At least, far too rarely. Too frequently, my mind sticks on the “I’m not worthy” part. And so I think about my fictional character Quintillus and the decision he made…the gigantic risk the man took. A Centurion commanded at least 100 Roman soldiers–recognizable in his bright crimson and feared by many. Yet he cared enough about his servant to beg.

All of which takes me back to my conversion; how abrupt it felt but the reality was that I’d been searching for God from the moment I first walked away. Just like you and each of the almost 8 billion souls on earth.

Bishop Barron calls it the invasion of grace. A splendid and perfectly fitting phrase for us converts and reverts. If you’ve an extra fifteen minutes, listen to his homily embedded in that phrase.

Back to Quintillus though, conversions like his, mine and yours are not one-time-events. In fact, at times it’s minute by minute for me. Especially when I forget to race back to Jesus when I’ve fallen, yet again. Gossiped or complained or given into one of the dizzying arrays of sinful pleasures a mere finger tip away. During those times, the self-disgust can take on the weight of an avalanche as it rolls faster and faster, collecting more and more of my past sins. Until…

In the letter of Paul to the Romans, the saint writes, “The law came in order to increase offenses; but despite the increase of sin, grace has surpassed it, so that, as sin reigned through death, grace may reign by way of justice leading to eternal life, through Jesus Christ our Lord.” Think about that first phrase for a moment or a lifetime: “the law came to increase offenses…”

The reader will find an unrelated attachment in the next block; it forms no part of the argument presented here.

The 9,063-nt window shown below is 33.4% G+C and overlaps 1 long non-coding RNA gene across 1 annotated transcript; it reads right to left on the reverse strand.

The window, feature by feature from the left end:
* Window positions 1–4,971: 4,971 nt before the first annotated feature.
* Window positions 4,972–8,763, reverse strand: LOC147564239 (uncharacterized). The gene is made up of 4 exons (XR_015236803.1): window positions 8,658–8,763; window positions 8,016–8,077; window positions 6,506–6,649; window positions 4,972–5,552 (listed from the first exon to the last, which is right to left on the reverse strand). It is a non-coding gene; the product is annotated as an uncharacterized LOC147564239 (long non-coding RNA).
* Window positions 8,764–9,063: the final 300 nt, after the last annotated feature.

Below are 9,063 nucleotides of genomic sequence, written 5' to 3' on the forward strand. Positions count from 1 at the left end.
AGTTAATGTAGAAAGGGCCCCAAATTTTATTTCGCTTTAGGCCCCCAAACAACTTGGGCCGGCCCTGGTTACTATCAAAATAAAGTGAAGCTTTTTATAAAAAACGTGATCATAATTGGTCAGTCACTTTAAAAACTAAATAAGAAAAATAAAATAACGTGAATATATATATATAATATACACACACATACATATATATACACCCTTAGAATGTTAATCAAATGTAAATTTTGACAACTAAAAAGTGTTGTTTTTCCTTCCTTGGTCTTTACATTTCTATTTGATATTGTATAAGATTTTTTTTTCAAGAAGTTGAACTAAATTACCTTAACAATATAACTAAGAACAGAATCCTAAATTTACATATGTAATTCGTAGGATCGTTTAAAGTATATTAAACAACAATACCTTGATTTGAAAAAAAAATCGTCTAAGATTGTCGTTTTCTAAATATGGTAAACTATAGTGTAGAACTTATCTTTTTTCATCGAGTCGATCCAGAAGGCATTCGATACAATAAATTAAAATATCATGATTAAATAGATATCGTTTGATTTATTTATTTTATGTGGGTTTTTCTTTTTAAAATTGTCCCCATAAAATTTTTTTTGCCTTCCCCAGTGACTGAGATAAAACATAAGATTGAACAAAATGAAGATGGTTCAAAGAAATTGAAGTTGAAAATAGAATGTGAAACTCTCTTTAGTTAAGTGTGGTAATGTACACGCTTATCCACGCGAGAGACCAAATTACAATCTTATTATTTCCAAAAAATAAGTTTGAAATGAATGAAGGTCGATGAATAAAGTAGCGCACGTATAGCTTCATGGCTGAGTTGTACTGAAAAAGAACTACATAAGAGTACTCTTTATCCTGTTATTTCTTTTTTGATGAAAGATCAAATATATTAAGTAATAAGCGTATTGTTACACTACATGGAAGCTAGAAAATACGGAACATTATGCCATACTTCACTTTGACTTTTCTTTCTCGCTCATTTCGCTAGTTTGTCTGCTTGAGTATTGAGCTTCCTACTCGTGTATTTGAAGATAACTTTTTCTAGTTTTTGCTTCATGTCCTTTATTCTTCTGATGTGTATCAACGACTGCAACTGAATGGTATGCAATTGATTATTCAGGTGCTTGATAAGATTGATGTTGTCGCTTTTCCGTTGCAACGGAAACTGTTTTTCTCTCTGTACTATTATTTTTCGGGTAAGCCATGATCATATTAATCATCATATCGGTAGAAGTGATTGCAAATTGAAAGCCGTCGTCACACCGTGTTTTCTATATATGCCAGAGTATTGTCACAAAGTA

On the altar at Saint Matthews, there are long sheets of advent purple hanging on each side of the massive crucifix. A twisted purple ribbon emerges from each and drapes over the crucified Christ. It evokes Father John Riccardo’s Christ as the “ambush predator.”

The divine child soon to be born

is a warrior. “God became a man to fight, to rescue us, to get his creation—you—back. He landed on earth in order to vanquish the enemy, but here’s the challenge: the enemy won’t fight God. Satan isn’t stupid. Satan knew he couldn’t beat God and wouldn’t try, so God designed a plan: a plan he knew would involve piercing, nails, and a cross. Then he hid himself as a man. And he waited…Jesus on the cross is not the poor, helpless victim, and he is not the hunted. Jesus on the cross is the aggressor and the hunter.”

It’s all true: we’re sinners, all of us. Even the best of our good works are nothing in the abyss of a majestic love we cannot comprehend. Our Lord told many of the saints that we are far worse than we can possibly imagine. And yet, Holy Father God sends us His Beloved Son in whom He is well pleased.